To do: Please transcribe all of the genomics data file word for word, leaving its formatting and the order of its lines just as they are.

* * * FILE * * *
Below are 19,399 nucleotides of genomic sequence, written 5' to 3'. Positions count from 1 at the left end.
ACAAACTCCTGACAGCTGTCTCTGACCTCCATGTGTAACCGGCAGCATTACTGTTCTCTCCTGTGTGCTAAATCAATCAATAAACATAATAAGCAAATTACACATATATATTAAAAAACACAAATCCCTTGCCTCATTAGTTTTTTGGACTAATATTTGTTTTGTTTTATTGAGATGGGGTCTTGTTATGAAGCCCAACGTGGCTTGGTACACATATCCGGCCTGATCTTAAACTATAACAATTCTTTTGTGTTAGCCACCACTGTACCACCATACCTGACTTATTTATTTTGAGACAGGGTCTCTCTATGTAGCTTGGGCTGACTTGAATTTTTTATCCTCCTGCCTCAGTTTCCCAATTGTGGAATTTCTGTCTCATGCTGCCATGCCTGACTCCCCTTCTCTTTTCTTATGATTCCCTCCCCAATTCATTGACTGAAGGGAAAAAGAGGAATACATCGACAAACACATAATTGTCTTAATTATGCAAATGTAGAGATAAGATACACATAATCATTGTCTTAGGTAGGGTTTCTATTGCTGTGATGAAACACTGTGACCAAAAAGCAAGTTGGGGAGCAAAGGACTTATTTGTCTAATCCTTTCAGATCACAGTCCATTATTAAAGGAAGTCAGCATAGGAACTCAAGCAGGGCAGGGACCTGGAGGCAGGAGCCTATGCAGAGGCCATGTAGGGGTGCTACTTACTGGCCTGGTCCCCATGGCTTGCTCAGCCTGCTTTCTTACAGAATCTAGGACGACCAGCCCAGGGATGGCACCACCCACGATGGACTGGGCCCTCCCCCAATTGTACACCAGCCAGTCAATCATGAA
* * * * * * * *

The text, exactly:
Below are 19,399 nucleotides of genomic sequence, written 5' to 3'. Positions count from 1 at the left end.
ACAAACTCCTGACAGCTGTCTCTGACCTCCATGTGTAACCGGCAGCATTACTGTTCTCTCCTGTGTGCTAAATCAATCAATAAACATAATAAGCAAATTACACATATATATTAAAAAACACAAATCCCTTGCCTCATTAGTTTTTTGGACTAATATTTGTTTTGTTTTATTGAGATGGGGTCTTGTTATGAAGCCCAACGTGGCTTGGTACACATATCCGGCCTGATCTTAAACTATAACAATTCTTTTGTGTTAGCCACCACTGTACCACCATACCTGACTTATTTATTTTGAGACAGGGTCTCTCTATGTAGCTTGGGCTGACTTGAATTTTTTATCCTCCTGCCTCAGTTTCCCAATTGTGGAATTTCTGTCTCATGCTGCCATGCCTGACTCCCCTTCTCTTTTCTTATGATTCCCTCCCCAATTCATTGACTGAAGGGAAAAAGAGGAATACATCGACAAACACATAATTGTCTTAATTATGCAAATGTAGAGATAAGATACACATAATCATTGTCTTAGGTAGGGTTTCTATTGCTGTGATGAAACACTGTGACCAAAAAGCAAGTTGGGGAGCAAAGGACTTATTTGTCTAATCCTTTCAGATCACAGTCCATTATTAAAGGAAGTCAGCATAGGAACTCAAGCAGGGCAGGGACCTGGAGGCAGGAGCCTATGCAGAGGCCATGTAGGGGTGCTACTTACTGGCCTGGTCCCCATGGCTTGCTCAGCCTGCTTTCTTACAGAATCTAGGACGACCAGCCCAGGGATGGCACCACCCACGATGGACTGGGCCCTCCCCCAATTGTACACCAGCCAGTCAATCATGAA